Forget politics, Malia Obama is gearing up for a future in the entertainment industry following her stint as one of the First Kids. Get it, girl!
It's believed Miz Obama will begin working at
[Image via IPA/Drew Altizer/WENN.]
Diseases seem to be everywhere.
It's normal to question whether you should try and stop them from ever happening in the first place to your child.
We got the goods on what to do from one of our most favorite blogs!
"Earlier this summer, the Centers for Disease Control reported that cases of pertussis, or whooping cough, are soaring: 18,000 infections have been reported so far in 2012, which is twice the number seen by this time in 2011. Dr. Anne Schuchat, a director at the CDC, said recently in a briefing: “We may need to go back to 1959 to find a year with as many cases reported by this time.”
In general, about half of infected children under the age of one are hospitalized, and so far this year, nine babies have died. Outbreaks are often blamed on unvaccinated kids. But scientists and public health officials say that in this case, part of the problem may be that the current vaccine (on the market since 1997) doesn’t work as well long-term, since many cases are being seen in vaccinated kids. In Washington state, for example (where an epidemic was declared this spring), over 75 percent of pertussis patients were up-to-date on immunizations. In a letter in the Journal of the American Medical Association this month, Australian researchers support this idea, finding that children who received the current pertussis vaccination are more likely to be infected than those who had the older version. The pre-1997 shot was a “whole cell” formulation and was switched to an “acellular” version, which is more purified form that carries a lower risk of adverse effects after injection.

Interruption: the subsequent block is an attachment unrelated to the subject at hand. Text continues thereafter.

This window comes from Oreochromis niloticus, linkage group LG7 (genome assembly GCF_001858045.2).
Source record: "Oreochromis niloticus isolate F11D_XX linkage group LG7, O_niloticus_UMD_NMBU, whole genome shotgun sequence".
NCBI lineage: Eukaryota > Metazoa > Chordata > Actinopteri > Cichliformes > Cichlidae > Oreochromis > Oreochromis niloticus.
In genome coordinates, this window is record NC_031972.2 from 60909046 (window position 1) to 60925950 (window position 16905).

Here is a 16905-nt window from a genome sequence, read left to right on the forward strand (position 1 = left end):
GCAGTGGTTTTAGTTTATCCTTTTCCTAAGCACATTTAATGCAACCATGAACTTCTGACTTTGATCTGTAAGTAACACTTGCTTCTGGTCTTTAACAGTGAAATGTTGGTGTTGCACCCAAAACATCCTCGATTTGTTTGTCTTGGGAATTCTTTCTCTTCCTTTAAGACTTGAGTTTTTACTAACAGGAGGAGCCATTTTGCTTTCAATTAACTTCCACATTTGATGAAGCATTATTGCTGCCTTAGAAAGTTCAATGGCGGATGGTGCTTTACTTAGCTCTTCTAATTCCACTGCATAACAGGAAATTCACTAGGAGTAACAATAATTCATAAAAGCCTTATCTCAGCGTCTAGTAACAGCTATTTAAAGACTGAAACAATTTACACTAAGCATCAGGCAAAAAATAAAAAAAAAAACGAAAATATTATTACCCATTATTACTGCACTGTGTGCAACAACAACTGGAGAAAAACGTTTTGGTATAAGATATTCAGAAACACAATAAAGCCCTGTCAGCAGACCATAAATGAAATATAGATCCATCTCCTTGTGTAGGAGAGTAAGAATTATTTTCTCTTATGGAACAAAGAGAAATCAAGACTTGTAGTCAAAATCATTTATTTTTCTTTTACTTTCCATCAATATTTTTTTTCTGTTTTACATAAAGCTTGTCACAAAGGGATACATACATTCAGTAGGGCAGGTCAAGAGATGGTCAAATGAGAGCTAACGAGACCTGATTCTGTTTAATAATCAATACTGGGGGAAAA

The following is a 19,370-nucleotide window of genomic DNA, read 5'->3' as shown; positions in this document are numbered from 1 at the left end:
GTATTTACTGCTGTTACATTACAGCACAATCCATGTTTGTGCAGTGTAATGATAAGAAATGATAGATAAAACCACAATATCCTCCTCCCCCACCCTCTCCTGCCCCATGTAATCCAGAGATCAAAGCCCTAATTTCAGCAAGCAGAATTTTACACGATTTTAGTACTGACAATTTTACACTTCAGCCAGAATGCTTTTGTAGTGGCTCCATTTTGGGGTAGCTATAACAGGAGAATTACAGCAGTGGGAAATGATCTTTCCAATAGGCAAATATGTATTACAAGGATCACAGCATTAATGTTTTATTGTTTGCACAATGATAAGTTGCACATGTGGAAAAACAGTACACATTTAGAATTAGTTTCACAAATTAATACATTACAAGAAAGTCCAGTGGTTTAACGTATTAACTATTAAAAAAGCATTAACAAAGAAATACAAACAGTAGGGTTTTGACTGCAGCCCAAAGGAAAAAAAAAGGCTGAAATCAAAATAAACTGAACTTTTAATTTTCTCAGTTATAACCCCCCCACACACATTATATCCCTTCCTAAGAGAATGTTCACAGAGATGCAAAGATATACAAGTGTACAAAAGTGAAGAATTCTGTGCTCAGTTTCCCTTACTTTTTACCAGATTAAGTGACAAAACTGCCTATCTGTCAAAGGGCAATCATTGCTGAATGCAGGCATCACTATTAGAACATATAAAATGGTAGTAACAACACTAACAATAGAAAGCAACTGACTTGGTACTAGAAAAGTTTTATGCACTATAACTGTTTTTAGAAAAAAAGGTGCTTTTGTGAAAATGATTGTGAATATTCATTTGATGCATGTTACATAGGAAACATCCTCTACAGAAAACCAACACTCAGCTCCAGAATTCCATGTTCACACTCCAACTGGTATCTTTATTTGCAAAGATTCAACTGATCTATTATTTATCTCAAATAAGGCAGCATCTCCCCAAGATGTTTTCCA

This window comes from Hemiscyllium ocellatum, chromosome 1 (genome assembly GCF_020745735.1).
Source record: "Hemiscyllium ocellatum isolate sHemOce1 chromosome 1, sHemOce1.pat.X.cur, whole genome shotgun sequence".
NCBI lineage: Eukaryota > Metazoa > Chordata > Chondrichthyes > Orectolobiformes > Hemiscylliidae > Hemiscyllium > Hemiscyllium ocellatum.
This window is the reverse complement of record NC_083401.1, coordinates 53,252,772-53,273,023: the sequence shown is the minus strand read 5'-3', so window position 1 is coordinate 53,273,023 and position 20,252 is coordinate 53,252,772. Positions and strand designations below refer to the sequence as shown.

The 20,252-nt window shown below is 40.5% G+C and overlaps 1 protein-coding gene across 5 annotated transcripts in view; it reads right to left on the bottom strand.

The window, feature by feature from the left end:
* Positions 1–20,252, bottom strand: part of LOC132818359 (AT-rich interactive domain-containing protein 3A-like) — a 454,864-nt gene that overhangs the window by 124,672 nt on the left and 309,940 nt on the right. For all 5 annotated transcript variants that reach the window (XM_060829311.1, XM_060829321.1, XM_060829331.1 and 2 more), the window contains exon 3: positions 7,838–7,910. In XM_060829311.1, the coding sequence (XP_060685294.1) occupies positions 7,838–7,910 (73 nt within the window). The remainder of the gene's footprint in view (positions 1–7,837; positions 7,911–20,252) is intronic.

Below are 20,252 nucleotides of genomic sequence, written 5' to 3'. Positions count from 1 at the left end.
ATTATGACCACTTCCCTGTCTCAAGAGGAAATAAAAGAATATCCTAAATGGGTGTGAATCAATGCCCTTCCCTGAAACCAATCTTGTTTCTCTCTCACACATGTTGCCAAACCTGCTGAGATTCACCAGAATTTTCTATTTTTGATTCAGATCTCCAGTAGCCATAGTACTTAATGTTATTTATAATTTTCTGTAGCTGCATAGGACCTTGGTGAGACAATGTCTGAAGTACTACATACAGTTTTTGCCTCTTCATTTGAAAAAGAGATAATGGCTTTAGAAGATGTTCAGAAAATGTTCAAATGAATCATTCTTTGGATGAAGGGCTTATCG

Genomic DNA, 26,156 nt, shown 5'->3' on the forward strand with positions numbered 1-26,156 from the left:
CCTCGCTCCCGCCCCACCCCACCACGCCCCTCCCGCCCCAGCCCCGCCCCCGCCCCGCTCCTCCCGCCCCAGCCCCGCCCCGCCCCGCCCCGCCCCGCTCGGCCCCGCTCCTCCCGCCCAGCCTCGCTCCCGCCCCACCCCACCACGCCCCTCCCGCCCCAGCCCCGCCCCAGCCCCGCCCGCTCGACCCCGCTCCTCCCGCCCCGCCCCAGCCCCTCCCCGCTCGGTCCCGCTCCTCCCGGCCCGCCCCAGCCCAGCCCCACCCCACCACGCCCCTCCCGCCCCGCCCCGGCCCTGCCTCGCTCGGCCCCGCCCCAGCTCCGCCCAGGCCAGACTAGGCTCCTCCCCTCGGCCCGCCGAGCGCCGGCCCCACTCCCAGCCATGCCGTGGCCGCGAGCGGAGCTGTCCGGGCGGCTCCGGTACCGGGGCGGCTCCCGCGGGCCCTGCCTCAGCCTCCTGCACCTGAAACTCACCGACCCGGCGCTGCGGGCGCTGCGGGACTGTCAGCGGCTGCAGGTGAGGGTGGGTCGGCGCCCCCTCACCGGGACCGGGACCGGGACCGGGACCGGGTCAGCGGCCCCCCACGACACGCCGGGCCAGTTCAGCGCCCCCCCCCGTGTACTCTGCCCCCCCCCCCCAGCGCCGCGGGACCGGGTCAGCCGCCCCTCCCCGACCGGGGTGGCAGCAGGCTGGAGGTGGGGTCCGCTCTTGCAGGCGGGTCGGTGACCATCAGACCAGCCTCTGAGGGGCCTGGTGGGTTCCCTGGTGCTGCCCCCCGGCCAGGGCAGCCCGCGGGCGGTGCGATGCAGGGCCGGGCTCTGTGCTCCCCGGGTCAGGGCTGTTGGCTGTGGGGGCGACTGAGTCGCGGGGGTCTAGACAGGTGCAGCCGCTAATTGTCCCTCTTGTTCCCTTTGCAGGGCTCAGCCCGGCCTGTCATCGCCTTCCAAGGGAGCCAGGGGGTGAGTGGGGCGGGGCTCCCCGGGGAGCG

But even though many of this year’s cases of whooping cough occurred in vaccinated people, typically the course of the disease for them is milder and less often requires hospitalization. So the recent findings are no reason to skip the vaccine — in fact, quite the opposite, says the CDC. To curb the spread of the disease, they are urging that all babies and children still get the pertussis shot and that adults receive boosters, especially pregnant women and anyone who will be around young babies (who, before the age of two months, are too young to be vaccinated themselves). Schuchat reiterates that vaccines are the number one defense against infection, and unvaccinated children are eight times more likely to get pertussis."
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